As the province added an additional 1,307 cases of COVID-19 and 10 additional deaths, chief medical officer of health Dr. Deena Hinshaw said Tuesday that Albertans should begin preparing for a “much different” holiday season.
“I know many people across the province are starting to plan for the holiday season,” Hinshaw said. “For many of us, this upcoming season is about socializing and spending time together.
“It’s been a long hard year… and I know how important these holidays are for Albertans.
“But in a year that is anything but typical how we celebrate won’t be typical either.”
Hinshaw warned that Albertans should be planning for online celebrations and small outside gatherings, although the provincial government won’t be announcing the actual measures for the last week of December until later in the month.
She added that there were increased case numbers following other holidays like Thanksgiving.
“If you are making holiday plans, it is best to assume you will be limiting contact with anyone outside your household as much as possible, and that any larger get-togethers will likely need to be virtual,” Hinshaw said.
“I am encouraging Albertans to begin preparing for a much different holiday season, and to start thinking of creative ways to celebrate safely.”
There are now 16,628 active cases of COVID-19 in the province, the majority of which are in Alberta’s two largest metro areas. Edmonton zone currently sits at 7,552 active cases, or 45 per cent of the total. Calgary zone has 6,162 active cases as of Tuesday, or 37 per cent of the total.
The provincial positivity rate sits at 8.4 per cent, Hinshaw said.
Currently there are 479 people in hospital with COVID-19 in Alberta, 97 of whom are in the ICU.
Hinshaw said the province is watching carefully to see if new measures announced last week will help “bend the growth” of the virus’s R value.
The R value explains how many people a positive case will infect. For example, if the R value is one, then one person will infect one other person, who infects one other person.
“We need to get that below one so we actually start decreasing the number of new cases that we have,” Hinshaw said.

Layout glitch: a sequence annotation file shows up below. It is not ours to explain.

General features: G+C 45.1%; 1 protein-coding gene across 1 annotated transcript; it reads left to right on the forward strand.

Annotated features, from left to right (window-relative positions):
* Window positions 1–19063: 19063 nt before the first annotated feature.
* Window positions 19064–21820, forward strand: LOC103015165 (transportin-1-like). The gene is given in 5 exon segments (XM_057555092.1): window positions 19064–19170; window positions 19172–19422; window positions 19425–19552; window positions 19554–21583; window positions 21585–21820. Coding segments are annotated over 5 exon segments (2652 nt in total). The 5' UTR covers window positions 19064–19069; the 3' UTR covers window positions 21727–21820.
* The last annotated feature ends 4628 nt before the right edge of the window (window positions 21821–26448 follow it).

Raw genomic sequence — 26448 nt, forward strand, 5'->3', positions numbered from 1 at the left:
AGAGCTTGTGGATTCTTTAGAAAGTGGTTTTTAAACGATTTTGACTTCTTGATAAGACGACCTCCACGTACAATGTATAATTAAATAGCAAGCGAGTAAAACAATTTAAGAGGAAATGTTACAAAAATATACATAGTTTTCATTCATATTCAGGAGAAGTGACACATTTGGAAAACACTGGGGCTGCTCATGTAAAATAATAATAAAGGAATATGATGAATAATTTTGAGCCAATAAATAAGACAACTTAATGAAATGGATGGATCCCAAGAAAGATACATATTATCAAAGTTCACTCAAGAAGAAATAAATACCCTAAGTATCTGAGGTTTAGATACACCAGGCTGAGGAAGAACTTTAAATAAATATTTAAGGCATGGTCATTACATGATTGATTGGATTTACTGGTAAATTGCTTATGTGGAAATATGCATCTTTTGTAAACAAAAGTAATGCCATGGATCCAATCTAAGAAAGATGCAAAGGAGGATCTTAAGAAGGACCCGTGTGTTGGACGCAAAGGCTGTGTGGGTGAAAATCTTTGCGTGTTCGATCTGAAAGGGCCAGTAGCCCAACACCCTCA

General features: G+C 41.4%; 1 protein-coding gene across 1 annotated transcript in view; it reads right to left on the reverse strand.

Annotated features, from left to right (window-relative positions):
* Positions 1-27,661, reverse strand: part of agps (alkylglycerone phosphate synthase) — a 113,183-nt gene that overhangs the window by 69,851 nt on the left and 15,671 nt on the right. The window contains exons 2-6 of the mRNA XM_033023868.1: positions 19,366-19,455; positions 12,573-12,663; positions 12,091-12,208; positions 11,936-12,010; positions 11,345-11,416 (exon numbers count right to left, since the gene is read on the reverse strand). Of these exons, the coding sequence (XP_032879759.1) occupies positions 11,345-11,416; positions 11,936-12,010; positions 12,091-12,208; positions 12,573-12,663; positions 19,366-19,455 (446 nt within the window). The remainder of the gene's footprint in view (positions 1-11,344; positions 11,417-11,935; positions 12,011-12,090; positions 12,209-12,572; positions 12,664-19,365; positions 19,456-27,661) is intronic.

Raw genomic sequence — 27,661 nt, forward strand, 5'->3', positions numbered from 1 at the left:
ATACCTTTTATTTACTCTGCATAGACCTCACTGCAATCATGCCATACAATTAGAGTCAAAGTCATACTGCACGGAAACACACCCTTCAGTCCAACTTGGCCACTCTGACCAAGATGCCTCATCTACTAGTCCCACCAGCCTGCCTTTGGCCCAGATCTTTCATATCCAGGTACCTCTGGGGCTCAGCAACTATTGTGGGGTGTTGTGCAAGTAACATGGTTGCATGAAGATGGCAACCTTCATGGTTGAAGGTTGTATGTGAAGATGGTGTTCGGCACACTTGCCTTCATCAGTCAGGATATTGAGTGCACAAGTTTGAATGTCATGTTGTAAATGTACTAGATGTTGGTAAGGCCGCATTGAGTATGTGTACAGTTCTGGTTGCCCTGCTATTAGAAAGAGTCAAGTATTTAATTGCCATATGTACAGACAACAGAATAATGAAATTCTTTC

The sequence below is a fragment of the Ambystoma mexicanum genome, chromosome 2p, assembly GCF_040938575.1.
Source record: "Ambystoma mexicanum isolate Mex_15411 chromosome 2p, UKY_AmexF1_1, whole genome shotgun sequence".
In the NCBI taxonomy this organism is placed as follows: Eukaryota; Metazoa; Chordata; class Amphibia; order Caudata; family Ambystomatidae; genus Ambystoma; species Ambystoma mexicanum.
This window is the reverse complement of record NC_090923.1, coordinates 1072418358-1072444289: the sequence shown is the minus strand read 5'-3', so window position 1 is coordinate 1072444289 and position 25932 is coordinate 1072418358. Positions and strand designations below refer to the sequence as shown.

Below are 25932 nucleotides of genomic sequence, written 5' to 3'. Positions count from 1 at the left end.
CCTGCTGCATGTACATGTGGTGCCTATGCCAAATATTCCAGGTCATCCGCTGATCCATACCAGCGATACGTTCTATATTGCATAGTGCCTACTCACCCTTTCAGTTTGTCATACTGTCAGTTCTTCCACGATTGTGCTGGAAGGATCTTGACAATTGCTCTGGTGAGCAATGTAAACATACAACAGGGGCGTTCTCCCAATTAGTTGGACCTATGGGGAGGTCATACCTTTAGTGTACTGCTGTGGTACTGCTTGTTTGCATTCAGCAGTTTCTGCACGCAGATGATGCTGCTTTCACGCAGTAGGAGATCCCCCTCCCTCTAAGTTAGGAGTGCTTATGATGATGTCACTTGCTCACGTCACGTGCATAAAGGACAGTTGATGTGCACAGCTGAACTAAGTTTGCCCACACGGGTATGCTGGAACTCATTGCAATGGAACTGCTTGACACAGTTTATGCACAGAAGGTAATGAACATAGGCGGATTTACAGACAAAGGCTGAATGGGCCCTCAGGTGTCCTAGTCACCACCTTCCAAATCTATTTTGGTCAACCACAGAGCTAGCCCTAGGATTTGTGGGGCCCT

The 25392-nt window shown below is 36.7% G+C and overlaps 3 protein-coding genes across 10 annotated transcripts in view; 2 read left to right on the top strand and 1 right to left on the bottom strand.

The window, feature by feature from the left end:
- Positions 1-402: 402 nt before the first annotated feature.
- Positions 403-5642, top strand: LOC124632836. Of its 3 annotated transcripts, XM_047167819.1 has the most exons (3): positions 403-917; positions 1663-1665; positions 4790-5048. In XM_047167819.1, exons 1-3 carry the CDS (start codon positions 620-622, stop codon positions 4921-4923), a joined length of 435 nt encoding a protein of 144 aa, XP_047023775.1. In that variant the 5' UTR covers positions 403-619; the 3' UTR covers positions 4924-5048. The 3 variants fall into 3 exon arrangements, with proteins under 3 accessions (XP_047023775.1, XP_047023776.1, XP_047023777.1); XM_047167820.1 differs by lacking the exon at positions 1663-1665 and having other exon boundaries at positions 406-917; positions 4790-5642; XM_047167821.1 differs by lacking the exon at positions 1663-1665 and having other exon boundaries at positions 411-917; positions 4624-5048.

Despite officials saying Alberta’s R value would be publicly posted starting Nov. 30, they have not yet been released. Hinshaw did not have the most recent number to release when asked at Tuesday’s news conference, but said it was at “least” a month ago that the province had an R value of one.
“We are continuing to see growth,” she said. “And we wouldn’t expect to see the impact of the measures announced last week (make a difference) until later this week, at the very earliest.
“That is one of the most important metrics right now. Because it does help us understand whether our actions are decreasing the curve enough to actually have that reduction in number of cases. Because that is the only way that we are going to be able to alleviate the pressure on the health-care system.”
A total of 551 people in Alberta have now died due to the coronavirus.
The 10 Albertans whose pandemic-related deaths Alberta Health announced on Tuesday were all seniors.
The fatalities include three men in Edmonton zone connected to the Edmonton Chinatown Care Centre: two men in their in their 90s and a man in his 80s. The man in his 80s died on Nov. 27, and had pre-existing conditions. Of the two men in their 90s, one died on Nov. 24 and the other passed away on Nov. 29. The man who died on Nov. 24 had pre-existing conditions, according to Alberta Health.
Also in Edmonton zone, a man in his 90s linked to the outbreak at the St. Thomas Health Centre died on Nov. 25. He had no pre-existing conditions. A man in his 90s connected to the outbreak at the Capital Care Lynnwood care centre died Nov. 26. He had pre-existing conditions, according to Alberta Health. A woman in her 70s with comorbidities linked to the Grey Nuns Community Hospital died Nov. 29.
A woman in Edmonton zone in her 80s, with comorbidities, died Nov. 30. Alberta Health said she was not connected to a care centre or hospital outbreak.
In Calgary zone, two people — a man and woman both in their 70s — died in connection with the Clifton Manor outbreak. The man died Nov. 29 and the woman passed away Nov. 30.
A woman in her 70s in South zone connected to the Kainai Continuing Care Centre passed away Nov. 26.
Alberta remains under additional restrictions that were announced last week. Some of those restriction include no in-person socializing in the home with those who do not live there, high school students have been shifted back to at-home learning as of Monday, and Albertans can only eat with their household at restaurants, while most retail stores in enhanced areas like Calgary and Edmonton are limited to 25 per cent capacity.